Finally, in "The Demoiselle D'Ys", Hastur is the name of a falconer living in the lost city of Ys in the 16th century. However, there doesn't seem to be anything particularly ominous or even significant about him, or any clue that might link him to the other references besides the name. Hastur here is simply a secondary human character, always seen along with another falconer named Raoul (a name which; unlike Hastur; doesn't appear elsewhere in the book). Furthermore, this story doesn't mention the play at all, so it's unclear whether a connection was really intended.
In later worksEdit
After H. P. Lovecraft became familiar with Chambers' work in the 1920s, he included references to Hastur, Yian, the lake of Hali and the Yellow Sign (along with several references to occult elements from his own works and those of Clark Ashton Smith, Lord Dunsany and Robert E. Howard) in his 1931 story "The Whisperer in Darkness". The passage goes as follows:
- "I found myself faced by names and terms that I had heard elsewhere in the most hideous of connections - Yuggoth, Great Cthulhu, Tsathoggua, Yog-Sothoth, R'lyeh, Nyarlathotep, Azathoth, Hastur, Yian, Leng, the Lake of Hali, Bethmoora, the Yellow Sign, L'mur-Kathulos, Bran, and the Magnum Innominandum - and was drawn back through nameless aeons and inconceivable dimensions to worlds of elder, outer entity at which the crazed author of the Necronomicon had only guessed in the vaguest way... There is a whole secret cult of evil men (a man of your mystical erudition will understand me when I link them with Hastur and the Yellow Sign) devoted to the purpose of tracking them down and injuring them on behalf of the monstrous powers from other dimensions."
- ―H. P. Lovecraft, "The Whisperer in Darkness"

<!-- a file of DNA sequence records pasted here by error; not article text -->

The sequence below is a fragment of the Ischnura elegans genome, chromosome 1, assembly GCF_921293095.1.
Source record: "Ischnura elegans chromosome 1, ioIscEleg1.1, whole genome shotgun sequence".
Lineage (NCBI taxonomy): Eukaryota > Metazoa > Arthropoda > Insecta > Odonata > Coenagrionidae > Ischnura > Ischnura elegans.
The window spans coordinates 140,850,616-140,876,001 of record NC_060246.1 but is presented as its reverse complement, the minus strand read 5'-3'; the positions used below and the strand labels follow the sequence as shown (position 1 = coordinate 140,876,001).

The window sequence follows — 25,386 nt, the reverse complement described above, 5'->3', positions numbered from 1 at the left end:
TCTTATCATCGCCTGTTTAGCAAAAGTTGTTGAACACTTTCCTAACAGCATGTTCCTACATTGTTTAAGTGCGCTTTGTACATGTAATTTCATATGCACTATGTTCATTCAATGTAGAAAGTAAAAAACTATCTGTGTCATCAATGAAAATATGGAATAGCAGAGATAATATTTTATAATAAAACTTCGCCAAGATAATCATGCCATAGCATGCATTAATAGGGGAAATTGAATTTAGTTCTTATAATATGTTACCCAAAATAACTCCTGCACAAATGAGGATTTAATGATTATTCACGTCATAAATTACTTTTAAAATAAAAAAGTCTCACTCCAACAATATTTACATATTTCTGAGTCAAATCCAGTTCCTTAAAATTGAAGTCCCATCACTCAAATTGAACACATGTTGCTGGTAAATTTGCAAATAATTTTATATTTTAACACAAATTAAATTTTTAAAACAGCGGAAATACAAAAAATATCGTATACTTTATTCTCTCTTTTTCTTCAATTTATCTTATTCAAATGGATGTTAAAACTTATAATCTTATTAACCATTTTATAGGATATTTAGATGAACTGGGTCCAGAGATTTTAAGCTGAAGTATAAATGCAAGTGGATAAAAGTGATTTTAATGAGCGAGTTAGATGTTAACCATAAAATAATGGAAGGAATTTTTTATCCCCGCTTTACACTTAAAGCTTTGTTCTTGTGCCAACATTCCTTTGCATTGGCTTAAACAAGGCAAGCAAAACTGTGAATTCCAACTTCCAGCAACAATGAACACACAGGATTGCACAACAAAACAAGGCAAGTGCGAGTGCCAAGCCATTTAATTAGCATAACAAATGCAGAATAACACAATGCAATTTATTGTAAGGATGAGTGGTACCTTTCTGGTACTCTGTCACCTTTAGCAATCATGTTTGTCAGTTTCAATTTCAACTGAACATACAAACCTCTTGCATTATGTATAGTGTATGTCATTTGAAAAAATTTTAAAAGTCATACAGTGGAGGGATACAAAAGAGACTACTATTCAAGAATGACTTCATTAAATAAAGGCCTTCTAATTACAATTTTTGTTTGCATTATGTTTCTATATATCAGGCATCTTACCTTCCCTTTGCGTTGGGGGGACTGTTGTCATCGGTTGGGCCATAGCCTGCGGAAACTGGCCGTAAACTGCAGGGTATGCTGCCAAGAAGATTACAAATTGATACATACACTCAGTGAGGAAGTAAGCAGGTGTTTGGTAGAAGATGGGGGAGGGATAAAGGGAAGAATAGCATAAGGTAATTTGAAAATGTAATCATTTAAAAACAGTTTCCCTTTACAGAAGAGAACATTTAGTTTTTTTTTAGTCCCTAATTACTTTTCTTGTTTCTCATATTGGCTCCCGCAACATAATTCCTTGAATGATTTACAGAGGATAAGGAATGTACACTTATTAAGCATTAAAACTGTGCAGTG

The names listed are an amalgam of all sorts of references, including places (Yuggoth, R'lyeh, Yian, Leng), deities (Cthulhu, Tsathoggua, Yog-Sothoth, Nyarlathotep, Azathoth), and other concepts. The name "Yian" might be particularly significant as it refers to the mystical Chinese city mentioned in Chamber's story "The Maker of Moons", which although not explicitly connected to The King in Yellow, does feature the color yellow as a common motif and mentions sorcery, supernatural creatures and the cult of a deity named Xangi. Ysonde (a recurring character in Chambers' prose) explains that "yellow is the symbol of faith [...] in Yian".
In an essay called "Supernatural Horror In Literature", Lovecraft writes his own summary of Chambers' tale "The Yellow Sign", in which he claims the protagonists of the story found that the titular object was "indeed the nameless Yellow Sign handed down from the accursed cult of Hastur - from primordial Carcosa". While a "cult of Hastur" has not been featured explicitly in Chambers' stories, it's possible that Lovecraft was inferring its existence from the above-mentioned references, perhaps including those in "The Maker of Moons", where the color yellow is considered a symbol of faith in Yian, although the people refer to their god by the name "Xangi", not "Hastur". Of course, the idea of Hastur as a deity is also easy to infer given how the name was originally used to refer to the (however benevolent) god that Haïta prays to in Ambrose Bierce's "Haïta the Shepherd". By referring to an "accursed cult" it's possible that Lovecraft's intention was to equate Bierce's and Chambers' Hastur.
Also worth mentioning is that Yian might possibly be linked with Yian-Ho, a "dreadful and forbidden city" located on the Plateau of Leng in the 1934 story "Through the Gates of the Silver Key", a collaboration between Lovecraft and E. Hoffmann Price.
In the mythology created by August Derleth, Hastur the Unspeakable is a Great Old One, son of Yog-Sothoth, half-brother of Cthulhu and equated with the yellow-clad masked figure known as "the King in Yellow" (being therefore the source of the fictional play's title).
Hastur was also incorporated into the Doctor Who universe by author Andy Lane in his 1994 novel All-Consuming Fire - also featuring characters from the works of Sir Arthur Conan Doyle. Here, Hastur is equated with the titular monster from the Seventh Doctor's 1989 television serial "The Curse of Fenric".